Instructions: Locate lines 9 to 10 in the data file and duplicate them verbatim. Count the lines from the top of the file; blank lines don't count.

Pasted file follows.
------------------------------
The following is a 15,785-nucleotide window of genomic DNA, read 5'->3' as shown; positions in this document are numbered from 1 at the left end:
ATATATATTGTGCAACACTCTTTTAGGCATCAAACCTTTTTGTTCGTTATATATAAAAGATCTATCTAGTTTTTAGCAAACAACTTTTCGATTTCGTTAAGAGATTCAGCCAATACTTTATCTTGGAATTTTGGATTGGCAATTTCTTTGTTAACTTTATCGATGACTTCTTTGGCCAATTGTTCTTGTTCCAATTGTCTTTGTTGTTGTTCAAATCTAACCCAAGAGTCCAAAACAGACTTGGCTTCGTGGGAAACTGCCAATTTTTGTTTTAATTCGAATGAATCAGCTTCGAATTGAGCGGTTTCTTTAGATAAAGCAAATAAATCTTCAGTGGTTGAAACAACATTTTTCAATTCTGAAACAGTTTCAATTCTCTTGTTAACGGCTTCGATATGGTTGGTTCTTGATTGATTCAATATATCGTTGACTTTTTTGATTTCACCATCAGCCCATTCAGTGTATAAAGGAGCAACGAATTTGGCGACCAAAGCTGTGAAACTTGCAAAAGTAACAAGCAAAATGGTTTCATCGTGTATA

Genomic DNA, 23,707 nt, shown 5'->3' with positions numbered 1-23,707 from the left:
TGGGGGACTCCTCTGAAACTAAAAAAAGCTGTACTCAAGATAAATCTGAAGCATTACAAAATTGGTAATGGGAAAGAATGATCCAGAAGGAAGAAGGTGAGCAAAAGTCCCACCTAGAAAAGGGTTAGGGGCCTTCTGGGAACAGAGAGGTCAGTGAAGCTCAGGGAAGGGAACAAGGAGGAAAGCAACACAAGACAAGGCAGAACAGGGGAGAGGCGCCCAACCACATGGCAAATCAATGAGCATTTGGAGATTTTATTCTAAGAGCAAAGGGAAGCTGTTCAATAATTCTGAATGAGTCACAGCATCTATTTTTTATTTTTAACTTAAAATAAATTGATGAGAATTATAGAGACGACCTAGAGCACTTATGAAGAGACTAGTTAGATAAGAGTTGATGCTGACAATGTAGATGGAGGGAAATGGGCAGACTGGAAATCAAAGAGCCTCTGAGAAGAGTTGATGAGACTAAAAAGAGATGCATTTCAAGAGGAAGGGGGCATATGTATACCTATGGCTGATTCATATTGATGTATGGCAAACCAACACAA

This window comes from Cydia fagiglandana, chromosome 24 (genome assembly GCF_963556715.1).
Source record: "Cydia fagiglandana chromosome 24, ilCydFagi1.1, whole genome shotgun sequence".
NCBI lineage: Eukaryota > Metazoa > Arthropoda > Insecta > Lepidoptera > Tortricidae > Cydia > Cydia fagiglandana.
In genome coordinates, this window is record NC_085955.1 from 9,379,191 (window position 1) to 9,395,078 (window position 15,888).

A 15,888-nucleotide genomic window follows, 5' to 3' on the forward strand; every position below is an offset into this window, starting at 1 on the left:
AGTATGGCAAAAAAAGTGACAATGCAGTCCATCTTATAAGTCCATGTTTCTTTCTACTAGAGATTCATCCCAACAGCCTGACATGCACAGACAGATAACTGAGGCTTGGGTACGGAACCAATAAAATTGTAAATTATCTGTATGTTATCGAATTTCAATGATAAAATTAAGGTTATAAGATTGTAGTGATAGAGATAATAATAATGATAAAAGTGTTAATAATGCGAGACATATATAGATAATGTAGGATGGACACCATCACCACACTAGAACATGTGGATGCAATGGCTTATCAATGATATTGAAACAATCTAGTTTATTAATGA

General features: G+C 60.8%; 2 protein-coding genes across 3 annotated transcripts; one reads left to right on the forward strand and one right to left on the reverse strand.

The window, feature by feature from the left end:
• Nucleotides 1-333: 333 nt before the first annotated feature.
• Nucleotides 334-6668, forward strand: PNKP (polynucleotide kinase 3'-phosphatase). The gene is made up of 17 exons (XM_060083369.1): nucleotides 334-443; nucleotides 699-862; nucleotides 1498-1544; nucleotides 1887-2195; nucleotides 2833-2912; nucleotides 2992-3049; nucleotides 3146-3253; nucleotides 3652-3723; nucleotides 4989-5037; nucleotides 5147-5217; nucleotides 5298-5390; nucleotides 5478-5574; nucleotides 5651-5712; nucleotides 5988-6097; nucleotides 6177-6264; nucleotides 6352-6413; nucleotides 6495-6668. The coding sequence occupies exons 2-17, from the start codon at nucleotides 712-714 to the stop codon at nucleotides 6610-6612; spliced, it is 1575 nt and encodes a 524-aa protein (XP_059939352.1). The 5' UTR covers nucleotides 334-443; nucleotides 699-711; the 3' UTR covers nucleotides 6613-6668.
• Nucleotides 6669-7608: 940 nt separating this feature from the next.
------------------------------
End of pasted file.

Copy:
A 15,888-nucleotide genomic window follows, 5' to 3' on the forward strand; every position below is an offset into this window, starting at 1 on the left:
AGTATGGCAAAAAAAGTGACAATGCAGTCCATCTTATAAGTCCATGTTTCTTTCTACTAGAGATTCATCCCAACAGCCTGACATGCACAGACAGATAACTGAGGCTTGGGTACGGAACCAATAAAATTGTAAATTATCTGTATGTTATCGAATTTCAATGATAAAATTAAGGTTATAAGATTGTAGTGATAGAGATAATAATAATGATAAAAGTGTTAATAATGCGAGACATATATAGATAATGTAGGATGGACACCATCACCACACTAGAACATGTGGATGCAATGGCTTATCAATGATATTGAAACAATCTAGTTTATTAATGA